• Using foreign capital to create a larger domestic manufacturing base is a laudable objective but to achieve this, India must learn how to invite investment and technology on its own terms. Unlike China, we have failed to do this in the past.
      • In China SEZs are well established. They are adequately connected with roads, ports and railways whereas Indian SEZs demand for reforms.

 

Best answer: Vengeance

India became the highest receiver of FDI in the past year with services sector taking the lead. The achievement is inspiring and has been facilitated by various steps of Government recently:

1) National Manufacturing Policy 2020 and DIPP formulated a strategy to boost manufacturing to 25% of GDP by 2020.
2) Invest India setup as National Investment Promotion & Facilitation Centre.
3) Full-fledged Investment Facilitation Cell to support all investment related queries.
4) Make in India policy complimented with Skill India, Digital India, Stand-Up India, SETU, AIM initiatives.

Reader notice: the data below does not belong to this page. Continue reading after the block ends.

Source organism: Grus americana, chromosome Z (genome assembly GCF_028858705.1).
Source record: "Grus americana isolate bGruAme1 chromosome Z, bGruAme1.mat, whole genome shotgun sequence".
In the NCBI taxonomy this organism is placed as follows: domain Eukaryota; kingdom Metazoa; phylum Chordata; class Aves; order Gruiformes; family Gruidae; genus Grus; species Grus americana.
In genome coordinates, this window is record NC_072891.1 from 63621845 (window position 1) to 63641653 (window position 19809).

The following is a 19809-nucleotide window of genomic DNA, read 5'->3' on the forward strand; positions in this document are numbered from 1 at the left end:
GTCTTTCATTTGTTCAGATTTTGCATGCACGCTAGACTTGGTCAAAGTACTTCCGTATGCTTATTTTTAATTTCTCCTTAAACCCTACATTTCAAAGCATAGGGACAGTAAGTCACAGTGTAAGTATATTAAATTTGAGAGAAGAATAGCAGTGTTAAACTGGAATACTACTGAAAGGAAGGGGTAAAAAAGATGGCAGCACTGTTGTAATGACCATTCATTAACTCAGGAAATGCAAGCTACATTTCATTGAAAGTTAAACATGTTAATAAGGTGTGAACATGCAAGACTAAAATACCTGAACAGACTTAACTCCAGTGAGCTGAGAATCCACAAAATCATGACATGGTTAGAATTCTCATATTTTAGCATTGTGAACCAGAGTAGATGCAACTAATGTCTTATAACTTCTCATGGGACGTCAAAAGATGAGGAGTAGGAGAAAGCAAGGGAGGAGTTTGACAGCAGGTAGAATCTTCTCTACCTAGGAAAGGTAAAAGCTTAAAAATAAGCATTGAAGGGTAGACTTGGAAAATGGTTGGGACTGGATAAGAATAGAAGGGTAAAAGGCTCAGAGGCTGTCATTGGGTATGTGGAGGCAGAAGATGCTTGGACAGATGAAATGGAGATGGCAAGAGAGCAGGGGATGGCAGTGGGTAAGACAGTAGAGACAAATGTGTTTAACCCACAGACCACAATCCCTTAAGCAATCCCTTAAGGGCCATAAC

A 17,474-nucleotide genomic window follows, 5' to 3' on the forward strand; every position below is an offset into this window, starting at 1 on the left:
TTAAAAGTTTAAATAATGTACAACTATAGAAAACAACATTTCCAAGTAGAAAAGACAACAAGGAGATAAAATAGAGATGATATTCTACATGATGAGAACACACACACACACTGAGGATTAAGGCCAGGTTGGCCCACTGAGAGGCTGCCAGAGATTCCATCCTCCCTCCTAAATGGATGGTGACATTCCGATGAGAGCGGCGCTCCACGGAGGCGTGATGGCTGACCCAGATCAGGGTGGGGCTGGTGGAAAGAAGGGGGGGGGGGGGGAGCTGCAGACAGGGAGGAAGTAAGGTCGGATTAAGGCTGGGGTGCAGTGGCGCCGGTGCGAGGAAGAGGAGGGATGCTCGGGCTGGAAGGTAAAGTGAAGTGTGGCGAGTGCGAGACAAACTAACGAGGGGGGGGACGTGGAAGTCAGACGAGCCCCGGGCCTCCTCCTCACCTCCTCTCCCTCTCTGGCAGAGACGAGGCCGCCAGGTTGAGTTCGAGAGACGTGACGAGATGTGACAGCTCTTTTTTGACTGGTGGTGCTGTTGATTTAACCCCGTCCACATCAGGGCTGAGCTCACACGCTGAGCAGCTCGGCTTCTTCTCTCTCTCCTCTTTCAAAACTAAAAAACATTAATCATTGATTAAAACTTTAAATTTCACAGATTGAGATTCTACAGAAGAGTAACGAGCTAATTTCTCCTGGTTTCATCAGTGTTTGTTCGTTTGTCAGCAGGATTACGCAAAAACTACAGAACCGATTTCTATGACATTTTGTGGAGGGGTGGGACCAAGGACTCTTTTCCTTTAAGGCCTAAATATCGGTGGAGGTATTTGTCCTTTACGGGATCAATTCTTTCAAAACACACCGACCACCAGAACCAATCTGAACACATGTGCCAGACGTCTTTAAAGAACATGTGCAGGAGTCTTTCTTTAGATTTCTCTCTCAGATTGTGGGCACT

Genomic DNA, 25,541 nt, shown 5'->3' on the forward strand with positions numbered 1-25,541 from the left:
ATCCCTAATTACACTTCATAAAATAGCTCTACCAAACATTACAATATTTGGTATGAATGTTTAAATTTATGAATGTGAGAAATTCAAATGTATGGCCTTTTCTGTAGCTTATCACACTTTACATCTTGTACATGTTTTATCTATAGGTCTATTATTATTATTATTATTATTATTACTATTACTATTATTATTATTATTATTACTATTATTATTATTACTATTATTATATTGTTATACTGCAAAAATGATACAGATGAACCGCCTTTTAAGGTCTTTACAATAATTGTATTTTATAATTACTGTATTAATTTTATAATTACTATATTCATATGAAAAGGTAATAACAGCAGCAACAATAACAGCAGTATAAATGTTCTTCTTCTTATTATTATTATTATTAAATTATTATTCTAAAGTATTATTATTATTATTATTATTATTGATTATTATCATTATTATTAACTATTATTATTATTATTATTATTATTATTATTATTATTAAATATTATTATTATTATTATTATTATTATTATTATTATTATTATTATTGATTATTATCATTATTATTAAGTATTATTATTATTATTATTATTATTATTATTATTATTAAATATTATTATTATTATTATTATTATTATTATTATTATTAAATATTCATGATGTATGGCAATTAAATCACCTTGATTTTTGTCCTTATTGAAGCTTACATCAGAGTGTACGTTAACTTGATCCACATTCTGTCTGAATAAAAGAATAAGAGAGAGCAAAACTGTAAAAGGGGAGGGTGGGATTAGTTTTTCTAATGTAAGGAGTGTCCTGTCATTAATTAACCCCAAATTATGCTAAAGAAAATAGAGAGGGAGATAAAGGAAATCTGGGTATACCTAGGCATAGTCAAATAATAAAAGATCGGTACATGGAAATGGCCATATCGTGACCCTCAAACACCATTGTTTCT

5) India Aspiration Fund setup under SIDBI for venture capital financing, with 2000 crores.
6) “Ease of Doing Business” initiatives like applying for Industrial License, Industrial Entrepreneur Memorandum made online.
7) Registrations for EPFO, ESIC are automated, with around 20 services integrated with E-Biz portal.

India lags behind China because:
1) China has culture of successful SEZs, which enable multiple industries at one place reducing cost of production drastically, India failed in this objective.
2) China has better infrastructural capacities like roads, connectivity, electricity, etc.
3) China comprises of skilled labor which is also cheap, whereas India has cheaper labor but falters when looking at skillfulness.
4) China enjoys political stability with no fear of change in Governmental policies along with change in Government as in India.
5) China has continued to devalue its currency giving dollar higher return than previously invested.

However, with China’s slowdown the trend is shifting, and India has also emerged as fastest growing economy of the world among larger countries surpassing China’s record of decades. The trend must continue and Government should support by doing its bit.